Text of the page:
Irish Supreme Court rules on Family Reunification, A.M.S. (Somalia, Family Reunification) [2014] IESC 65

Monday, December 1, 2014

The Supreme Court has held that a decision by the Minister for Justice and Equality to refuse a Somali refugee family reunification (with his mother and minor sister) was outside the range of proportionate decisions which were open to the Minister. The Court therefore held that the Minister’s appeal was to be dismissed.  

The facts of the case relate to a Somali national who had received refugee status in Ireland but was subsequently denied family reunification with his family members located in Ethiopia. In this regard, the refusal was based on a margin of appreciation whereby the State could deviate from the right to respect of family life where the legitimate aim of the State is being pursued, namely its economic well-being.

Whilst the Supreme Court conceded that “economic consequences for the State of the admission of persons as a result of a successful family reunification application are a factor which can be taken into account,” in this case the only factors for refusal put forward by the Minister was the general burden on the State. The Court found that the financial consequences were in fact extremely limited. Thus, in those circumstances the Court surmised that it could not reasonably be held that “those factors outweigh, in a proportionate fashion, the family and other rights which had to be balanced on the applicant’s side.” The Court consequently submitted that the decision of the Minister to refuse family reunification in respect of the applicant’s family was disproportionate.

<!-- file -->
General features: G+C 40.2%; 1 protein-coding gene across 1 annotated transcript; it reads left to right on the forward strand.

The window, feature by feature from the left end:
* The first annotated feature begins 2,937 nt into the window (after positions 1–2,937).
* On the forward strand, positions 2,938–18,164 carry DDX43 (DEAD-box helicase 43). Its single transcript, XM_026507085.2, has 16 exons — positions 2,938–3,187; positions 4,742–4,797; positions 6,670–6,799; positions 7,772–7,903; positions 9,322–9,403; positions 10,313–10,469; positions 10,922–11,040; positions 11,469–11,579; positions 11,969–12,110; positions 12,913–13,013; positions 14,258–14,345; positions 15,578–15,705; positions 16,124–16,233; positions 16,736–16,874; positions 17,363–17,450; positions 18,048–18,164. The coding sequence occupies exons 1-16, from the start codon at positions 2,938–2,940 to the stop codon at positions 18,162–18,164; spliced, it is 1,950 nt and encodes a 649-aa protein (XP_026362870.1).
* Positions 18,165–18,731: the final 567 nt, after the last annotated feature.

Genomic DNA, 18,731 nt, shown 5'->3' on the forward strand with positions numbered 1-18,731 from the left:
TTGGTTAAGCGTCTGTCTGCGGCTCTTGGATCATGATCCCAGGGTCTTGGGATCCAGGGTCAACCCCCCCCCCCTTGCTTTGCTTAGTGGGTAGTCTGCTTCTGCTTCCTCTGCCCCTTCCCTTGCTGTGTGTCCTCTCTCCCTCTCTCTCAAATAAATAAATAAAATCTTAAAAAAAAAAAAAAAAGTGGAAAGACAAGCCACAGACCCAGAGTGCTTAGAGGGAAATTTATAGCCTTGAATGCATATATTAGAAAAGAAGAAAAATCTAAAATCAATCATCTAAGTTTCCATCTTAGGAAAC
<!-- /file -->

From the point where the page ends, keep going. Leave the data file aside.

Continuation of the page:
27 November 2014                                      

This item was reproduced with the permission of ECRE from the weekly ELENA legal update supported by the Fundamental Rights and Citizenship Funding Programme and distributed by email. The purpose of these updates is to inform asylum lawyers and legal organizations supporting asylum seekers and refugees of recent developments in the field of asylum law. Please note that the information provided is taken from publicly available information on the internet. Every reasonable effort is made to make the content accurate and up to date at the time each item is published but no responsibility for its accuracy and correctness, or for any consequences of relying on it, is assumed by ECRE, the IRC or its partners.                                                       


Family reunification